Abstract

New mapping of the southern part of the Dent Fault reveals three segments, each 5–6 km long, overlapping at two left-stepping zones 1–2 km wide. The main fault strands probably dip steeply WNW. A faulted footwall syncline in Carboniferous strata indicates reverse dip-slip, with a stratigraphic throw of at least 750 m. Locally developed plunging folds and imbricate fault duplexes developed at fault bends reveal a strike-slip component, indicated to be sinistral from limited slickenline data. Silurian strata in the hanging wall lack the Variscan folds observed further north. The northern overstep hosts up-faulted slivers of older Silurian and Ordovician rocks. The southern overstep zone hosts a younger faulted block compatible with releasing kinematics in sinistral strike-slip.

The Dent Fault converges at its southern end with the Barbon Fault; an upfaulted wedge of Silurian strata lies between them near the branch point. The two faults swing southeastward, joining the Craven fault system via splays and linkages. Regionally, the Dent and Barbon faults form the innermost pair of a fan of ~N–S striking faults splaying off the northwest end of the South Craven–Morley-Campsall Fault System around the southwestern corner of the Askrigg Block.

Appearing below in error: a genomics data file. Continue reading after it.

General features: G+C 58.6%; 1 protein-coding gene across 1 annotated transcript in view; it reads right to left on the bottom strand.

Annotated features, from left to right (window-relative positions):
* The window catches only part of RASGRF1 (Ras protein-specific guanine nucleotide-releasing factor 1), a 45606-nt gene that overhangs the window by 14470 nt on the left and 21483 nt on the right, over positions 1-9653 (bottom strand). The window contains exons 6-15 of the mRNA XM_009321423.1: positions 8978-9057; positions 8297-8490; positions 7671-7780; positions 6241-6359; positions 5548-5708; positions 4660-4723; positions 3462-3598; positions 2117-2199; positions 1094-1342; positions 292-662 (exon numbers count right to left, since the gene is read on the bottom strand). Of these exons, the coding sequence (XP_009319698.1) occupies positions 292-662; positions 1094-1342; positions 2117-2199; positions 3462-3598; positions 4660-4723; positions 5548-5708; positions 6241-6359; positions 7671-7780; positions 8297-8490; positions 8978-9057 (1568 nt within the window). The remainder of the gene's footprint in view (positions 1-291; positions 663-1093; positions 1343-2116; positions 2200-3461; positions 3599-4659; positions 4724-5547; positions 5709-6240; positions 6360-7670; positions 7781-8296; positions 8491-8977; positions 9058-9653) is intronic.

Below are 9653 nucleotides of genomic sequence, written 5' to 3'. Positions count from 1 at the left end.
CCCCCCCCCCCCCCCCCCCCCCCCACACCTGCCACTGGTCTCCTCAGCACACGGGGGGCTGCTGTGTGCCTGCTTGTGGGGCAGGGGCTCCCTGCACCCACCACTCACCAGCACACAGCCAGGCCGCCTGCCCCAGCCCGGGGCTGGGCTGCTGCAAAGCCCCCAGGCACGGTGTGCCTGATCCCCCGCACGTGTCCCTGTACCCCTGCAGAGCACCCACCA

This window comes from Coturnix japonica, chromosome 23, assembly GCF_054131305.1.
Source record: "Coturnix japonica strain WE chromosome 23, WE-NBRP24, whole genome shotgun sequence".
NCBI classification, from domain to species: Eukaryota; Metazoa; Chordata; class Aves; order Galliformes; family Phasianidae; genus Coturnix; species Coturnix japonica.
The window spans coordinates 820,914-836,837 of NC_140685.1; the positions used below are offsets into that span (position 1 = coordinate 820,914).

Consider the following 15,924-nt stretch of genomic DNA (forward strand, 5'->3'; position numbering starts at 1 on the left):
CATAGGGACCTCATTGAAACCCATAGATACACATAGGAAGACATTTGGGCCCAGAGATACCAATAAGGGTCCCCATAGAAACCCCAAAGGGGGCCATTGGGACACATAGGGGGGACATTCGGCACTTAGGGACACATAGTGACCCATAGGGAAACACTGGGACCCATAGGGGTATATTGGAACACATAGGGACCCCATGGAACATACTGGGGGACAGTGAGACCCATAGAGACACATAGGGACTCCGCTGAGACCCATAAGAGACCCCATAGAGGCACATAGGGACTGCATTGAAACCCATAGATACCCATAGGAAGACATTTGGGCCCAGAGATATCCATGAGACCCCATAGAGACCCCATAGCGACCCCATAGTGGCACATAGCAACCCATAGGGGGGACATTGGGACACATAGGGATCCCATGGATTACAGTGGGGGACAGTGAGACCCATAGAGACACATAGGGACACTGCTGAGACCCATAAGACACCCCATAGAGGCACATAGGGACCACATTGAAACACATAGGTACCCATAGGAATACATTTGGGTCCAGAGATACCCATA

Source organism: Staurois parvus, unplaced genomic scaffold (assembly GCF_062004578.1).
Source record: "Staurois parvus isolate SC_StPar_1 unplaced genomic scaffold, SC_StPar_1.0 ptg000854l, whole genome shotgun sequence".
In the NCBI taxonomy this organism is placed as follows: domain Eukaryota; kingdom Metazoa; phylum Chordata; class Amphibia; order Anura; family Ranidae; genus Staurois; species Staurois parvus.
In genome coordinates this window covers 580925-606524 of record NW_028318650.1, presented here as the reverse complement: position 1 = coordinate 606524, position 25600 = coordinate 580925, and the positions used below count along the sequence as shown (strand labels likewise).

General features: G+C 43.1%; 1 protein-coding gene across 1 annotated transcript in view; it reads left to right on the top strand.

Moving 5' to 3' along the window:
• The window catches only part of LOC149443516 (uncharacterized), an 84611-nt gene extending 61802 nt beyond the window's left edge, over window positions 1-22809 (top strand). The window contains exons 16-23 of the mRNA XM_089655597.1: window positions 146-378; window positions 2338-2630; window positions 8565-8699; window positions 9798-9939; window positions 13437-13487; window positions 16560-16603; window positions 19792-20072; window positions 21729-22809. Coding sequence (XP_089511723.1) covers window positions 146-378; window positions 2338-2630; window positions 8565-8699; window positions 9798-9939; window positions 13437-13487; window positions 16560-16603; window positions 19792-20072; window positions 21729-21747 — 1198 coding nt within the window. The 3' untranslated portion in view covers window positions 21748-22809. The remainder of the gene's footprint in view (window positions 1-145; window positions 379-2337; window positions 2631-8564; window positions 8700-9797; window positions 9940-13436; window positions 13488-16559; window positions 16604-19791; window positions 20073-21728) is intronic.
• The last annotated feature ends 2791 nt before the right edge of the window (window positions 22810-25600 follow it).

The kinematics of the Dent, Barbon and Craven faults fit shortening orientated NNW–SSE during late Carboniferous Variscan deformation. The rigid Askrigg Block focussed displacements around its west and south margins where fault and fold orientations were influenced by pre-existing structures, at least Acadian in age to the west and early Carboniferous to the south.

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